Diseases, Conditions, Syndromes

China virus expert says earlier action would have reduced infections

China would have seen far fewer infections from the new coronavirus if it had been quicker to adopt strict control measures, a top Chinese scientist said Thursday, in apparent criticism of the way the outbreak was handled.

Diseases, Conditions, Syndromes

Saudi Arabia halts pilgrimages over virus; Iran says 22 dead

Saudi Arabia on Thursday halted travel to the holiest sites in Islam over fears about a viral epidemic just months ahead of the annual hajj pilgrimage, a move that came as the Mideast has over 240 confirmed cases of the new ...

Diseases, Conditions, Syndromes

Study supports new approach for treating cerebral malaria

Researchers at the National Institutes of Health found evidence that specific immune cells may play a key role in the devastating effects of cerebral malaria, a severe form of malaria that mainly affects young children. The ...

Diseases, Conditions, Syndromes

Double success for drug resistance research

Swansea University research into the threat posed by antifungal drug resistance has been highlighted in two prestigious international journals.

Diseases, Conditions, Syndromes

'We're definitely not prepared': Africa braces for new virus

At a Chinese-run hospital in Zambia, some employees watched as people who recently returned from China showed up with coughs but were not placed in isolation. A doctor tending to those patients has stopped coming to work, ...

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Malaria is a mosquito-borne infectious disease of humans and other animals caused by eukaryotic protists of the genus Plasmodium. The disease results from the multiplication of Plasmodium parasites within red blood cells, causing symptoms that typically include fever and headache, in severe cases progressing to coma or death. It is widespread in tropical and subtropical regions, including much of Sub-Saharan Africa, Asia, and the Americas.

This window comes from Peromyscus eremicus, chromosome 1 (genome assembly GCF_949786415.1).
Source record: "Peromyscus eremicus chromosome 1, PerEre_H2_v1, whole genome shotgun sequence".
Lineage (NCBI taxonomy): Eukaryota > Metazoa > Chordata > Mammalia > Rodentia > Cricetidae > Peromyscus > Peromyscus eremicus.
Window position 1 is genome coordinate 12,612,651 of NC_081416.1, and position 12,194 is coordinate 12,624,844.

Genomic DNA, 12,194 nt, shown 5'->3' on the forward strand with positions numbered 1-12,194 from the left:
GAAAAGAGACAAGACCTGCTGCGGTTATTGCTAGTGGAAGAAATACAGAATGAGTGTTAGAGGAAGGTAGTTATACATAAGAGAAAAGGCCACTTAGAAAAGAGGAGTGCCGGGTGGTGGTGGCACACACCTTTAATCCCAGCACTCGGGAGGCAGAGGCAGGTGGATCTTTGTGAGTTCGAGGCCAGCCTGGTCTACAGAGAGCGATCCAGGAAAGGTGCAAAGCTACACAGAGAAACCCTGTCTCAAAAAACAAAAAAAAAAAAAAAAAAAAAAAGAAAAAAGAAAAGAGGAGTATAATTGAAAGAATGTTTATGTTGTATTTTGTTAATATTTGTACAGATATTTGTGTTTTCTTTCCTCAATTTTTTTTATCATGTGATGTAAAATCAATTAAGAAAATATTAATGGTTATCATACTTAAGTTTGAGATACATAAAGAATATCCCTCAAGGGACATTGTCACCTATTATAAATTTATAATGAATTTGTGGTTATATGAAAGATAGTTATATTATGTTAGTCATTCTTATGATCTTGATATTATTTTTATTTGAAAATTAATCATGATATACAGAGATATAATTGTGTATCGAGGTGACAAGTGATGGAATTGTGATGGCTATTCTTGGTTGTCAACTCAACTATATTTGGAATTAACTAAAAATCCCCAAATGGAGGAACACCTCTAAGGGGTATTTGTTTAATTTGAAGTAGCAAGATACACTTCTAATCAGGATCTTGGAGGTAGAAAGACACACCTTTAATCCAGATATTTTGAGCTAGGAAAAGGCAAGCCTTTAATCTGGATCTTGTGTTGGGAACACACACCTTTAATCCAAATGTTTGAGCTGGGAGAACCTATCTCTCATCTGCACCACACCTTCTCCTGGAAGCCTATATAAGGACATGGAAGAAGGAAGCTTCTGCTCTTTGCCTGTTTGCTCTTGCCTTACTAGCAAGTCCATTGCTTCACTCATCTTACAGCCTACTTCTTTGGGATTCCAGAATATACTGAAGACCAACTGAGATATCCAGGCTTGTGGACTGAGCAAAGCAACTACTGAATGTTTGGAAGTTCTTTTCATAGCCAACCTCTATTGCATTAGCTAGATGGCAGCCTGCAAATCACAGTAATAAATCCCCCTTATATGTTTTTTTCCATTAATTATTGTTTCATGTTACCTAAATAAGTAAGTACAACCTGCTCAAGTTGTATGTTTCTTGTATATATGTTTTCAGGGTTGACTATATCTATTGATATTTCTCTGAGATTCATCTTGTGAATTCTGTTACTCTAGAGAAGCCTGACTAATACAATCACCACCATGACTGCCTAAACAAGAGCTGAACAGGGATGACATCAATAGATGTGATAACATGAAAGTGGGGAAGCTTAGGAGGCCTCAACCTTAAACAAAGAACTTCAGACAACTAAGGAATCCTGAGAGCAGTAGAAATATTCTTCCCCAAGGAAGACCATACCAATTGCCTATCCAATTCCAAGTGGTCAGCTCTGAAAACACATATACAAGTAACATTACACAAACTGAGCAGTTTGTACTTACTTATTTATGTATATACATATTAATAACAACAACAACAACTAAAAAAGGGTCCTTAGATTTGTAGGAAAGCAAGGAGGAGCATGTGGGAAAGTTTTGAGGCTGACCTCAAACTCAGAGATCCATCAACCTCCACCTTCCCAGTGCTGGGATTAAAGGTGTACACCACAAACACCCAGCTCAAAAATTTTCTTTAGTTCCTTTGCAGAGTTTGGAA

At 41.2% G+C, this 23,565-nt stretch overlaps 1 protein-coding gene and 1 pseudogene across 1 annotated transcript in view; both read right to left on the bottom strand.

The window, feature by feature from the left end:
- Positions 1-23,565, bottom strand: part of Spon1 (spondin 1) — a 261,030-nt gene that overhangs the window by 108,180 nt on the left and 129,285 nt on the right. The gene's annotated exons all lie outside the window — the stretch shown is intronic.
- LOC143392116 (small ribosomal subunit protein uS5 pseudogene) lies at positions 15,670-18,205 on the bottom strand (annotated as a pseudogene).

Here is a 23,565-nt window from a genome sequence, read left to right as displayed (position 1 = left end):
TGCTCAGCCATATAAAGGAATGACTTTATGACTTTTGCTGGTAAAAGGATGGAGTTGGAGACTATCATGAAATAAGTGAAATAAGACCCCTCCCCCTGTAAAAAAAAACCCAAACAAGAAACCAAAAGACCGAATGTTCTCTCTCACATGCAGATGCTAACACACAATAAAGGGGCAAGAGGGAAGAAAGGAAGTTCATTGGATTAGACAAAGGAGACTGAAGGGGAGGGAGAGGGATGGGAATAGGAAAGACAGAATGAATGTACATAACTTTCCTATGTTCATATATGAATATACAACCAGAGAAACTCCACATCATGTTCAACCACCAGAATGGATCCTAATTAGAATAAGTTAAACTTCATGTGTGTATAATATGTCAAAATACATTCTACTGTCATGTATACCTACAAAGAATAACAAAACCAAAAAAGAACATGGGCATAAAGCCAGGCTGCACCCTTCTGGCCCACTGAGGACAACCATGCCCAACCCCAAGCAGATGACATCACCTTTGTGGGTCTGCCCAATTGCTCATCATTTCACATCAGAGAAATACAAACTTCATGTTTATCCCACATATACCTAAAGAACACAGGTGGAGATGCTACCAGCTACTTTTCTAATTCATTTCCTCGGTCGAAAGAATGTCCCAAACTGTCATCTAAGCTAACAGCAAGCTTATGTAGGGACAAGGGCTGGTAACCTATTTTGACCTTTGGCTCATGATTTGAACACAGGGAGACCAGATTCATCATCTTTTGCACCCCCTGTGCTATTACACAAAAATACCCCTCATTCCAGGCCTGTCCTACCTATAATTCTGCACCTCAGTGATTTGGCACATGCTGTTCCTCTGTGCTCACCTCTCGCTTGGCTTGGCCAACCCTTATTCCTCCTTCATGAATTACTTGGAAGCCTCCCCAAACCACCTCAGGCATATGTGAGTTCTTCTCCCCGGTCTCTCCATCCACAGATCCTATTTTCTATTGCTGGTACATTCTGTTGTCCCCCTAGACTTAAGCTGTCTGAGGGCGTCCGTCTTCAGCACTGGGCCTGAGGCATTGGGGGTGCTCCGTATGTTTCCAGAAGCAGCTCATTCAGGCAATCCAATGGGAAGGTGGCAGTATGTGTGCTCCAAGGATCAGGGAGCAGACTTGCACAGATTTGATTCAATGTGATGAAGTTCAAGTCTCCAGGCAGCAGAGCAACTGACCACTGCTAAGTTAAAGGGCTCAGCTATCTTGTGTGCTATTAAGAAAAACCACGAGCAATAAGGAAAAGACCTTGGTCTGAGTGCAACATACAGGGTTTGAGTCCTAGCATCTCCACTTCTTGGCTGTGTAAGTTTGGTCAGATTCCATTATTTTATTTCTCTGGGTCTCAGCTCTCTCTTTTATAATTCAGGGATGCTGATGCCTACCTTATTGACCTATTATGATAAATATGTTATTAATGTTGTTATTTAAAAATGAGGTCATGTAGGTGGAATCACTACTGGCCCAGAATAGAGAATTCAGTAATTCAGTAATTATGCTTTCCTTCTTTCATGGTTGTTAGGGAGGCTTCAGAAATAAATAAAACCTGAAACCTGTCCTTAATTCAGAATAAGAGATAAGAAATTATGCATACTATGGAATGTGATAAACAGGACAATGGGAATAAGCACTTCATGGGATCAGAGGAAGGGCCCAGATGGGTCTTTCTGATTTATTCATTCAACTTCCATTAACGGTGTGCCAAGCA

Five species of Plasmodium can infect and be transmitted by humans. Severe disease is largely caused by Plasmodium falciparum while the disease caused by Plasmodium vivax, Plasmodium ovale, and Plasmodium malariae is generally a milder disease that is rarely fatal. Plasmodium knowlesi is a zoonosis that causes malaria in macaques but can also infect humans.

Malaria transmission can be reduced by preventing mosquito bites by distribution of mosquito nets and insect repellents, or by mosquito-control measures such as spraying insecticides and draining standing water (where mosquitoes breed). Despite a clear need, no vaccine offering a high level of protection currently exists. Efforts to develop one are ongoing. A number of medications are also available to prevent malaria in travelers to malaria-endemic countries (prophylaxis).

A variety of antimalarial medications are available. Severe malaria is treated with intravenous or intramuscular quinine or, since the mid-2000s, the artemisinin derivative artesunate, which is superior to quinine in both children and adults. Resistance has developed to several antimalarial drugs, most notably chloroquine.

There were an estimated 225 million cases of malaria worldwide in 2009. An estimated 655,000 people died from malaria in 2010, a 5% decrease from the 781,000 who died in 2009 according to the World Health Organization's 2011 World Malaria Report, accounting for 2.23% of deaths worldwide. Ninety percent of malaria-related deaths occur in sub-Saharan Africa, with ~60% of deaths being young children under the age of five. Plasmodium falciparum, the most severe form of malaria, is responsible for the vast majority of deaths associated with the disease. Malaria is commonly associated with poverty, and can indeed be a cause of poverty and a major hindrance to economic development.

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